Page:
Collins to work toward increasing visitation to Arkansas by groups and promoting the state's appeal
MONTICELLO — Over Christmas Eve dinner, Judy Lassiter was talking about her grandmother, who was born in Howard County in 1889 and moved to the Texas panhandle as a newlywed in an ox-drawn wagon. One day, Judy watched her grandmother carefully carry dirty dishwater from the sink to her back porch, where she used it to water her flowers.
“Why don’t you just let it down the drain?” Judy asked.
Her grandmother replied, “If you’ve ever been to the well, you’ll never waste a drop of water.”
Those words were arresting, because earlier that day, I drove past what used to be the Burlington Rug plant, hulking quietly but conspicuously in the center of town, surrounded by a chain-link fence. It used to employ over 1,000 people, but now grass grows in the parking lot.
Like many other great communities in Arkansas, Monticello learned that out-of-state companies can move out as easily as they moved in. The empty Burlington facility is a tangible reminder of what is happening to the U.S. economy as manufacturing jobs are exported to other countries.
Just last Friday, Whirlpool closed its plant in Searcy, leaving over 700 people unemployed and capping a year in which about 8,500 manufacturing jobs were cut in Arkansas. Since 2002, the state has lost almost 10 percent of its manufacturing employment, and economic forecasters expect the trend to continue.
Meanwhile, Arkansas economic development officials still want to spend millions of dollars in subsidies, incentives and tax breaks to convince companies outside the state to locate plants here. The latest effort, to lure a German steelmaker, could cost up to $1 billion for 3,000 jobs.
As many times as we’ve been to the well, you would think we wouldn’t want to waste our water.
With that in mind, the real hope for Arkansas lies in self-sufficiency, which is derived from conservation, fresh thinking and making the most of what you have.
Judy’s husband, Jack Lassiter, is the chancellor of the University of Arkansas at Monticello, which is home to the state’s only school of forestry. He said that researchers have discovered that the unused residue of logging is among the most efficient ingredients for biofuels.
Every week seems to bring another such confirmation of how biofuels can be the way forward for Arkansas. They not only provide a ready market for our farmers, who are struggling. They offer an outlet for our other major industries, like timber and poultry, by utilizing their by-products.
Unlike manufacturing, which is clearly in decline in the U.S., biofuels seem poised for a dramatic rise to prominence in the coming years. As the finite supply of oil is depleted and instability in oil-producing nations continues, the price of oil will steadily increase and create demand for an alternative.
There is no state better positioned than Arkansas to meet that demand. Not only can we provide the necessary ingredients and make the fuel, but our location in the center of the country, along major supply routes and the Mississippi River, eases distribution.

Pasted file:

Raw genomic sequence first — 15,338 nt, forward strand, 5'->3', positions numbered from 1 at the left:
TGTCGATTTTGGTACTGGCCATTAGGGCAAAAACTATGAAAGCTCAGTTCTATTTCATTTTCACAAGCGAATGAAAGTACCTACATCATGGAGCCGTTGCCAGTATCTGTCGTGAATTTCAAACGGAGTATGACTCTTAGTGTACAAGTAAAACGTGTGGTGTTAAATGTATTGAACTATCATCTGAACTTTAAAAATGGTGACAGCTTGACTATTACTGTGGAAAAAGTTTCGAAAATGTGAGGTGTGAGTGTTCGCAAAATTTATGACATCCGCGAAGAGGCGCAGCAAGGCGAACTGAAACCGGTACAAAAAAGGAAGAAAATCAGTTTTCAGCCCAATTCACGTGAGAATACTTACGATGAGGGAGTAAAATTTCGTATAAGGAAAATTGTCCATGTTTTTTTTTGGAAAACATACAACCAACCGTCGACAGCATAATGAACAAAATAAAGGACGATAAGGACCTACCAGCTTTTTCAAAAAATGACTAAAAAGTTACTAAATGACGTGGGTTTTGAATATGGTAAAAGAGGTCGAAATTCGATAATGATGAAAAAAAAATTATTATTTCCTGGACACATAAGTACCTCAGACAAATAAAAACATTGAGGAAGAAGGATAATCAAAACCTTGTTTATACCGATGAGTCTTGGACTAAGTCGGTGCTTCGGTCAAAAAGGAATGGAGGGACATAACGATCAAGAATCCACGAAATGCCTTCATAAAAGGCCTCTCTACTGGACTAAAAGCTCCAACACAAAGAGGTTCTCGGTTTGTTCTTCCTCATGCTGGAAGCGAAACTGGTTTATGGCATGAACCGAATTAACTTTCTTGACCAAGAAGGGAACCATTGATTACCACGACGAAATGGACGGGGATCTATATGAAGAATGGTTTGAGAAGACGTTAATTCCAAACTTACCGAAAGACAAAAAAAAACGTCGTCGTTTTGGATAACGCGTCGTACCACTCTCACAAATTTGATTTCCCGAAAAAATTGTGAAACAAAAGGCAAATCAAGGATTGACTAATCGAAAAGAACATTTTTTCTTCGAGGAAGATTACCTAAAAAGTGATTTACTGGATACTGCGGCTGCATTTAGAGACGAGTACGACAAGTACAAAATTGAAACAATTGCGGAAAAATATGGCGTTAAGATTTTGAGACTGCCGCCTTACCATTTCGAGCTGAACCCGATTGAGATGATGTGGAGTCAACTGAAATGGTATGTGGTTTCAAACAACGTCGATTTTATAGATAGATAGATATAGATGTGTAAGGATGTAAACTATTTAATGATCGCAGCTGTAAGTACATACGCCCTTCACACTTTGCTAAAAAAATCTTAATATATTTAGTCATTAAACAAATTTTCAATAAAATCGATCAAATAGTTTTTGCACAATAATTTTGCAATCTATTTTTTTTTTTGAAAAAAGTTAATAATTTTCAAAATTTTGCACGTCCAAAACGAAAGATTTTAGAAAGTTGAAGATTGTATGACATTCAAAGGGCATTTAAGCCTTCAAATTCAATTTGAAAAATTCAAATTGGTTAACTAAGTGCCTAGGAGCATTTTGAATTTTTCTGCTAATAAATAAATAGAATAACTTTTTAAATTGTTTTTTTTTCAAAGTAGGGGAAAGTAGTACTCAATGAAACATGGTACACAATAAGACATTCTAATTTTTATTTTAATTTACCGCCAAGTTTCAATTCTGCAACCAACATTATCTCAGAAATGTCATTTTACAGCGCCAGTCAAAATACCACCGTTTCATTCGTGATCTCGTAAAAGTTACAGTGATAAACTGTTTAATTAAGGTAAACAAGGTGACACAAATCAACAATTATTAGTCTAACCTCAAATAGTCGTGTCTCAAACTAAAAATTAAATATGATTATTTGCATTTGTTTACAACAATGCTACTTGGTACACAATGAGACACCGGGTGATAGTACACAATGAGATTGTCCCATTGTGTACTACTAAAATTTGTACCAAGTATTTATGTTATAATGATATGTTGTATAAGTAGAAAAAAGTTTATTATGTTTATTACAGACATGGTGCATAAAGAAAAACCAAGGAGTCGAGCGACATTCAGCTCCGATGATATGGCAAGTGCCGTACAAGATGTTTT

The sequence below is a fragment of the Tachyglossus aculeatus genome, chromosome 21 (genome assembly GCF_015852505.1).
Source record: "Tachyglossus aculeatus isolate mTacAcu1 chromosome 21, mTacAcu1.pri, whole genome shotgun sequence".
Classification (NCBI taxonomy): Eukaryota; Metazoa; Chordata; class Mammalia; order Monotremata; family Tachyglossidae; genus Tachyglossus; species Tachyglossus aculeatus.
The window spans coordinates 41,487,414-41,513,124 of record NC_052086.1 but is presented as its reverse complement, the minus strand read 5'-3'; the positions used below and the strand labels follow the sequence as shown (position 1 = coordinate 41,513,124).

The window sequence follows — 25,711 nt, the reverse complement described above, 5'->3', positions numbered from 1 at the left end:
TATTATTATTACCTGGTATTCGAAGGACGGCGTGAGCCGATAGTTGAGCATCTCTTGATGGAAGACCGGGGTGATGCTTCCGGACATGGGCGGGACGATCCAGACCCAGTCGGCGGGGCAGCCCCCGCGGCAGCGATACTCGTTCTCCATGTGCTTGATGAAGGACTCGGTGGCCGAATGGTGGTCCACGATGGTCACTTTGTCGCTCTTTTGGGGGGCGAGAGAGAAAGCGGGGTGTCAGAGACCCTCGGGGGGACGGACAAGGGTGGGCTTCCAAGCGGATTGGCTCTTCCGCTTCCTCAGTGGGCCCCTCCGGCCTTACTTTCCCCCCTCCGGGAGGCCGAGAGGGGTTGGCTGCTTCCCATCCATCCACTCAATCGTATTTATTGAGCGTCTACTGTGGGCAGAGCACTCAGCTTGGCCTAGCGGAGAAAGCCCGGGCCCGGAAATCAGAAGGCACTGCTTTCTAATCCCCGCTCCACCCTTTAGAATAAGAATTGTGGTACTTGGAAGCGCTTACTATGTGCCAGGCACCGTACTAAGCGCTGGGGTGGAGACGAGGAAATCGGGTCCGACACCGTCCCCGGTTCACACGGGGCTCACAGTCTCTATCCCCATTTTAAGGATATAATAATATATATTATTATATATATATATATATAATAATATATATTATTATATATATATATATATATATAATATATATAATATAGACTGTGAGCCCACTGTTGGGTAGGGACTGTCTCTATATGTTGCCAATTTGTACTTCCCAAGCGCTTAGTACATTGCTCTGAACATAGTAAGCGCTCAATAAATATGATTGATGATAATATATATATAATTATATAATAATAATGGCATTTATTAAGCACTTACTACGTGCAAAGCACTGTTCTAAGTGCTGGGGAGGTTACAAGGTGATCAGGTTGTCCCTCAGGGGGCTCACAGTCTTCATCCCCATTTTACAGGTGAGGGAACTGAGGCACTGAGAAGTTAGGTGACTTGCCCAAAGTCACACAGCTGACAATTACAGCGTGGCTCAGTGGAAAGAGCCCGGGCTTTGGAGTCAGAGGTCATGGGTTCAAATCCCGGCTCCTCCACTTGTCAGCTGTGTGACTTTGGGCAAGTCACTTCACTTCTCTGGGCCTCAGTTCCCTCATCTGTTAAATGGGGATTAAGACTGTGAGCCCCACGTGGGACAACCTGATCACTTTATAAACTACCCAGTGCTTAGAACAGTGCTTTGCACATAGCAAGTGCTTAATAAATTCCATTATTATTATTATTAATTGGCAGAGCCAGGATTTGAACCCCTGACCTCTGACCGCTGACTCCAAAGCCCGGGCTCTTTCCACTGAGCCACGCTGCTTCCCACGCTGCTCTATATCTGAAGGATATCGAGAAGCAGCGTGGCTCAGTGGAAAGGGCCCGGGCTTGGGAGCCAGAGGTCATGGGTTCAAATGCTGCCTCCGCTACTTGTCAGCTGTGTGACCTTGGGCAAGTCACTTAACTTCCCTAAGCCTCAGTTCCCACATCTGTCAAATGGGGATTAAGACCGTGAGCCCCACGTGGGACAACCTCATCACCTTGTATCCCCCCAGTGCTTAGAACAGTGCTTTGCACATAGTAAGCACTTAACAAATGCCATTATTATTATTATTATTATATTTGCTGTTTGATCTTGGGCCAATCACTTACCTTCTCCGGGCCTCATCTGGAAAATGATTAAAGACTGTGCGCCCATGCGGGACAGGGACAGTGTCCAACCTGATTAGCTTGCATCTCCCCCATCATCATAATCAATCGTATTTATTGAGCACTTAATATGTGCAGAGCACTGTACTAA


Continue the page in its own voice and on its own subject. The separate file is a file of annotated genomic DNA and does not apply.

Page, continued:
Knowing this great opportunity is on the horizon, it only makes sense to prepare for it. We need a work force trained not only for the biofuels sector, but for the administrative and service industries necessary to support it. That means adequately funded public schools, and a strategic plan for the state’s vocational schools, community colleges and four-year universities.
Anticipating growth also means a renewed focus on rural health care services, which have been allowed to slowly deteriorate, along with transportation infrastructure.
This sounds like an unoriginal laundry list of what competes for funding every year, but that’s the point.
Often, what keeps us from achieving these obvious statewide objectives is selfish attachment to local interests, like keeping a particular school open or insisting on good roads in one part of the state instead of another. But if an objective panel of experts enumerated the things we need to do to become the leader in the development of biofuels, people might be willing to lay aside their parochial considerations and do what it takes to achieve the larger goal.
From the research lab to the field, from the refining to the distribution — not to mention all of the supporting industries — every part of Arkansas is sure to benefit from biofuels. Therefore, a step-by-step approach to fulfill that potential may be the one sure way to unite the state around a series of concrete goals for education, health care and transportation.
It would be the Arkansas version of the race to the moon: An extravagant but practical goal that inspires hope by setting it; a call for sacrifice and cooperation in service to the greater good, with innumerable benefits that accrue to future generations.
There are so many places around the state like Monticello that have a lot to offer, and they deserve this opportunity. Let’s not spill a single drop.
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